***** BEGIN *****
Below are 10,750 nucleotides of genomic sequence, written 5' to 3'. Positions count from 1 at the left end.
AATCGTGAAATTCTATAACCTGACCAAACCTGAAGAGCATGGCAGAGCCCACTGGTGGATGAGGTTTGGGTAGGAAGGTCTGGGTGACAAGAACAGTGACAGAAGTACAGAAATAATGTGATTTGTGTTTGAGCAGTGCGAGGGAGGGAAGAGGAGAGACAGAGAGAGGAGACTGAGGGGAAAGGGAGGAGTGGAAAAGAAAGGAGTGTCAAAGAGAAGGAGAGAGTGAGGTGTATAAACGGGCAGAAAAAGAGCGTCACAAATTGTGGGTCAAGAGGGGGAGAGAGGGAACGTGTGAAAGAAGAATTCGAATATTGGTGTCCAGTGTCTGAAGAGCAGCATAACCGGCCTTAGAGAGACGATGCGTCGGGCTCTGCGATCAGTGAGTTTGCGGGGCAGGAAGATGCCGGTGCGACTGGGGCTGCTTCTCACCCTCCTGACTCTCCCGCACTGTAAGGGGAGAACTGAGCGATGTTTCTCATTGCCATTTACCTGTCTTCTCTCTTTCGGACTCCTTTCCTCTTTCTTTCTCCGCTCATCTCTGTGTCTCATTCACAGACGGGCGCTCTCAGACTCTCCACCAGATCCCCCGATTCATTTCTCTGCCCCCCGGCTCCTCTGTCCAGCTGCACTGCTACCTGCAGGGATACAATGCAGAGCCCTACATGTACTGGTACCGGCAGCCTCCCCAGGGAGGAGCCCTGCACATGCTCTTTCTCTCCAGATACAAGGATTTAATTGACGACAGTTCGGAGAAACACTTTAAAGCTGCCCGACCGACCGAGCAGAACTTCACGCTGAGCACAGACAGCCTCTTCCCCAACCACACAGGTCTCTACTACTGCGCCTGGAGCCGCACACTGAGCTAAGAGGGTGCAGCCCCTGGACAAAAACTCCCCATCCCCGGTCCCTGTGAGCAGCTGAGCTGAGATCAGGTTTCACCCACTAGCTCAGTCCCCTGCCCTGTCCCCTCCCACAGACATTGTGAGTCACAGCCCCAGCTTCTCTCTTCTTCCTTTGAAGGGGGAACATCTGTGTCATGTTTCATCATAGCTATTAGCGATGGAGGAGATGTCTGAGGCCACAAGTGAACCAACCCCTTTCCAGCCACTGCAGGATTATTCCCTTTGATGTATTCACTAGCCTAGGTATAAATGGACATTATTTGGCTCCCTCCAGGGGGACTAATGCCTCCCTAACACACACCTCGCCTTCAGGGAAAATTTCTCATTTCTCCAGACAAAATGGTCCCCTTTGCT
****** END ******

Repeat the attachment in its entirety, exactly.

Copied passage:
Below are 10,750 nucleotides of genomic sequence, written 5' to 3'. Positions count from 1 at the left end.
AATCGTGAAATTCTATAACCTGACCAAACCTGAAGAGCATGGCAGAGCCCACTGGTGGATGAGGTTTGGGTAGGAAGGTCTGGGTGACAAGAACAGTGACAGAAGTACAGAAATAATGTGATTTGTGTTTGAGCAGTGCGAGGGAGGGAAGAGGAGAGACAGAGAGAGGAGACTGAGGGGAAAGGGAGGAGTGGAAAAGAAAGGAGTGTCAAAGAGAAGGAGAGAGTGAGGTGTATAAACGGGCAGAAAAAGAGCGTCACAAATTGTGGGTCAAGAGGGGGAGAGAGGGAACGTGTGAAAGAAGAATTCGAATATTGGTGTCCAGTGTCTGAAGAGCAGCATAACCGGCCTTAGAGAGACGATGCGTCGGGCTCTGCGATCAGTGAGTTTGCGGGGCAGGAAGATGCCGGTGCGACTGGGGCTGCTTCTCACCCTCCTGACTCTCCCGCACTGTAAGGGGAGAACTGAGCGATGTTTCTCATTGCCATTTACCTGTCTTCTCTCTTTCGGACTCCTTTCCTCTTTCTTTCTCCGCTCATCTCTGTGTCTCATTCACAGACGGGCGCTCTCAGACTCTCCACCAGATCCCCCGATTCATTTCTCTGCCCCCCGGCTCCTCTGTCCAGCTGCACTGCTACCTGCAGGGATACAATGCAGAGCCCTACATGTACTGGTACCGGCAGCCTCCCCAGGGAGGAGCCCTGCACATGCTCTTTCTCTCCAGATACAAGGATTTAATTGACGACAGTTCGGAGAAACACTTTAAAGCTGCCCGACCGACCGAGCAGAACTTCACGCTGAGCACAGACAGCCTCTTCCCCAACCACACAGGTCTCTACTACTGCGCCTGGAGCCGCACACTGAGCTAAGAGGGTGCAGCCCCTGGACAAAAACTCCCCATCCCCGGTCCCTGTGAGCAGCTGAGCTGAGATCAGGTTTCACCCACTAGCTCAGTCCCCTGCCCTGTCCCCTCCCACAGACATTGTGAGTCACAGCCCCAGCTTCTCTCTTCTTCCTTTGAAGGGGGAACATCTGTGTCATGTTTCATCATAGCTATTAGCGATGGAGGAGATGTCTGAGGCCACAAGTGAACCAACCCCTTTCCAGCCACTGCAGGATTATTCCCTTTGATGTATTCACTAGCCTAGGTATAAATGGACATTATTTGGCTCCCTCCAGGGGGACTAATGCCTCCCTAACACACACCTCGCCTTCAGGGAAAATTTCTCATTTCTCCAGACAAAATGGTCCCCTTTGCT